An updated risk assessment from the WHO last week said so far the CFR is not as high as the first wave of infections last spring, and that virus samples from the second wave are similar to the first wave, as well as to strains recommended for H7N9 vaccine development.
Mixed signals from H7N9 tests on farms
Meanwhile, China's agriculture ministry said today that tests on farms so far this year have found no H7N9 in poultry, according to a separate report from Xinhua. It said no positives were found among 33,400 samples tested from 2,402 sites.
It added, though, that eight positive samples were found among samples from live-poultry markets in Guangdong, Fujian, Zhejiang, and Guangxi Zhuang autonomous region.
In a report today to the World Organization for Animal Health (OIE), China's agriculture ministry described H7N9 findings at agricultural markets in Guangdong and Fujian provinces. Of 185 chicken specimens collected in Guanzhou in Guangdong, two from different markets were positive, and 1,200 birds were culled to curb the spread of the virus.
In the Fujian province city of Quanzhou, tests on 220 specimens—from chickens, pigeons, ducks, and environments—found only one H7N9-positive result, in an environmental sample.
A similar pattern was seen during agriculture ministry testing after the virus was first detected last spring: no positive samples were found on farms, and only a few were detected in poultry market samples. The results are puzzling, because provincial health ministry reports have said several of the patients infected with the virus were farmers, and official reports say large percentage of H7N9 cases were exposed to poultry or visited live-poultry markets.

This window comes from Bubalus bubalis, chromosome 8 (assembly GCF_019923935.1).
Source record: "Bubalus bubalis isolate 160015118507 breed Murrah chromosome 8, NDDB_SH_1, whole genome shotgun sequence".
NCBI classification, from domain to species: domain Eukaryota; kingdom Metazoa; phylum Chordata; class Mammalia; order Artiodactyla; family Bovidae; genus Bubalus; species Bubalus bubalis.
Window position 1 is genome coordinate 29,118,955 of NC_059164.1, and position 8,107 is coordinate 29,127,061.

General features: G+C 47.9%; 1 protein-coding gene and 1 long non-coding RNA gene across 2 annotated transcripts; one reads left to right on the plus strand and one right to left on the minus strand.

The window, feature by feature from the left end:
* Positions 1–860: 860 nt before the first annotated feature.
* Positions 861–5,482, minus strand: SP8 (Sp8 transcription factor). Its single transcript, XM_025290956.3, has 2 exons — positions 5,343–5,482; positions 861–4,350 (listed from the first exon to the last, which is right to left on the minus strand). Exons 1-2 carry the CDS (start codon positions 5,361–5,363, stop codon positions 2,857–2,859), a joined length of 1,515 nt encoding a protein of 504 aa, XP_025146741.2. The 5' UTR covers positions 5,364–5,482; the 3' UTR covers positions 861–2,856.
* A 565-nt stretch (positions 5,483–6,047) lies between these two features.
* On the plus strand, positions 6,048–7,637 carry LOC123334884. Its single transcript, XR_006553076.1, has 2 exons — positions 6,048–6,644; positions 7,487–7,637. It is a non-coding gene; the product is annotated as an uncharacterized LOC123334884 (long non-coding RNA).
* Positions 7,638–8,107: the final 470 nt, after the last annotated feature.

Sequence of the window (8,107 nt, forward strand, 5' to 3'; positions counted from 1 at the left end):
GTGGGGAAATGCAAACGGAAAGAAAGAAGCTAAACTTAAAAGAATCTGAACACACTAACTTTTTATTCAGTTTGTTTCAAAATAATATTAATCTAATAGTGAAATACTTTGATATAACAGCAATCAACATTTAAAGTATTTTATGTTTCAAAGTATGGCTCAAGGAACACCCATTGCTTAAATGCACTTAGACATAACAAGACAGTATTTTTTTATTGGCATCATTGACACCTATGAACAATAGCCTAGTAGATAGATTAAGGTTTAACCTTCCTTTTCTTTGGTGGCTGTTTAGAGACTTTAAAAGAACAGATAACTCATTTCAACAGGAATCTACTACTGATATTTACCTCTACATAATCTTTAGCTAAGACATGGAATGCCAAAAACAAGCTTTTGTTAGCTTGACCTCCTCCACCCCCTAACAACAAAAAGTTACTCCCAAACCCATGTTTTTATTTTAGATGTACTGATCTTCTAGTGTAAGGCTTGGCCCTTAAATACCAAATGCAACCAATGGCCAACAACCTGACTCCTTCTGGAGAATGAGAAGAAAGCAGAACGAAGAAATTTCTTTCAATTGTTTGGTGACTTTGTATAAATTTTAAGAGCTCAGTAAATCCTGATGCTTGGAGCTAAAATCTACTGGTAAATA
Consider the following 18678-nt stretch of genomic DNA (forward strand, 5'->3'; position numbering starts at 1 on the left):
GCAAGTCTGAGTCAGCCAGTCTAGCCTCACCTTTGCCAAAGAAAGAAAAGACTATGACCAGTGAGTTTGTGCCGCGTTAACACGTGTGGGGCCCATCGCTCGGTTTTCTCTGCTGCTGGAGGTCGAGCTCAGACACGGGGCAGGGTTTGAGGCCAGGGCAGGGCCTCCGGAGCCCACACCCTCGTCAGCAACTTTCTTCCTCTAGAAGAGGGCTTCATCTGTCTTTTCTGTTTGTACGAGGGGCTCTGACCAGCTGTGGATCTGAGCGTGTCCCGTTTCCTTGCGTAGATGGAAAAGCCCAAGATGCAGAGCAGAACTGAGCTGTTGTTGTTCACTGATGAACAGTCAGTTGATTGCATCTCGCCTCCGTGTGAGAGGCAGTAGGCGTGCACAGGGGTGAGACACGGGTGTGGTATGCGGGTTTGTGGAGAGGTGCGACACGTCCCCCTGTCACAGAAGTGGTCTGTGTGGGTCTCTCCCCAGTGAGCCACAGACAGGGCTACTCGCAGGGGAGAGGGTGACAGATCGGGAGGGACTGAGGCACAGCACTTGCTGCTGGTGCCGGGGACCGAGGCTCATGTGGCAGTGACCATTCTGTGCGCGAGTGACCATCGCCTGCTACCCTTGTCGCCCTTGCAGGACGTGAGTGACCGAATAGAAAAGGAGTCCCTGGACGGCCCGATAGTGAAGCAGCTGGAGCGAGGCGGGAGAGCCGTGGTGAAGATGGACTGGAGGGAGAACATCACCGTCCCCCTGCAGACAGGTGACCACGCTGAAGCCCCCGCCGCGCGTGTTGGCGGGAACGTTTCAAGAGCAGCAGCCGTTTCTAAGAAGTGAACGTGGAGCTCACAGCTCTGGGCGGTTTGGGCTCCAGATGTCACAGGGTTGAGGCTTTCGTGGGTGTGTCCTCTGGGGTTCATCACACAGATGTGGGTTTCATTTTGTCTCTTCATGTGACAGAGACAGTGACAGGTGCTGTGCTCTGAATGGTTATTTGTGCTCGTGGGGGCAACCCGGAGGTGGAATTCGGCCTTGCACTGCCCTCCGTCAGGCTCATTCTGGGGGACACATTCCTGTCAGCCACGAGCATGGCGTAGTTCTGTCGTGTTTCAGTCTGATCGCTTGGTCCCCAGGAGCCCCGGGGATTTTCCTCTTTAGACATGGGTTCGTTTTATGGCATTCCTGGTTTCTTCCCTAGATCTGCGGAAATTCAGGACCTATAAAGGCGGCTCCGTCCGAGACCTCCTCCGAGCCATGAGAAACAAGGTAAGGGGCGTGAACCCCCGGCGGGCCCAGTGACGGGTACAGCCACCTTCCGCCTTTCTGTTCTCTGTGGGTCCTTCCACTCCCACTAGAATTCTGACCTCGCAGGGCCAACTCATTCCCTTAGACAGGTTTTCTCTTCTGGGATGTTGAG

Fueling more questions about H7N9 circulation on China's poultry farms, Hong Kong's government today said it detected the virus in a number of samples from a shipment of live chickens that were imported from a registered poultry farm near the Guangdong province city of Foshan, according to a statement posted on the government's Web site.
Hong Kong said it has been testing live poultry imported from the mainland since April 2013, and the findings are the first for H7. In response, the government is closing the agricultural market that received the birds for 21 days and will cull 20,000 poultry that are at the site.
Ko Wing-man, MBBS, secretary for food and health, said in a statement that officers will also inspect Hong Kong poultry to ensure that local birds aren't infected with the virus.
CDC updates H7N9, H5N1 testing recommendations
In other avian developments, the US Centers for Disease Control and Prevention (CDC) has updated its testing recommendations in separate documents for H7N9 and H5N1.
For each virus, the CDC describes testing recommendations based on clinical illness and exposure criteria. For both viruses, CDC recommends testing of severely ill hospitalized patients for whom no other infectious cause has been identified.
The exposure criteria for each virus are customized to reflect the geographic areas where the virus has been found.
CDC's guidance updates are part of a larger effort to modify the information, based on the latest data, and to combine guidance for the two viruses, when appropriate. For example, the agency recently revised its interim recommendations that combine healthcare infection control information for both H7N9 and H5N1.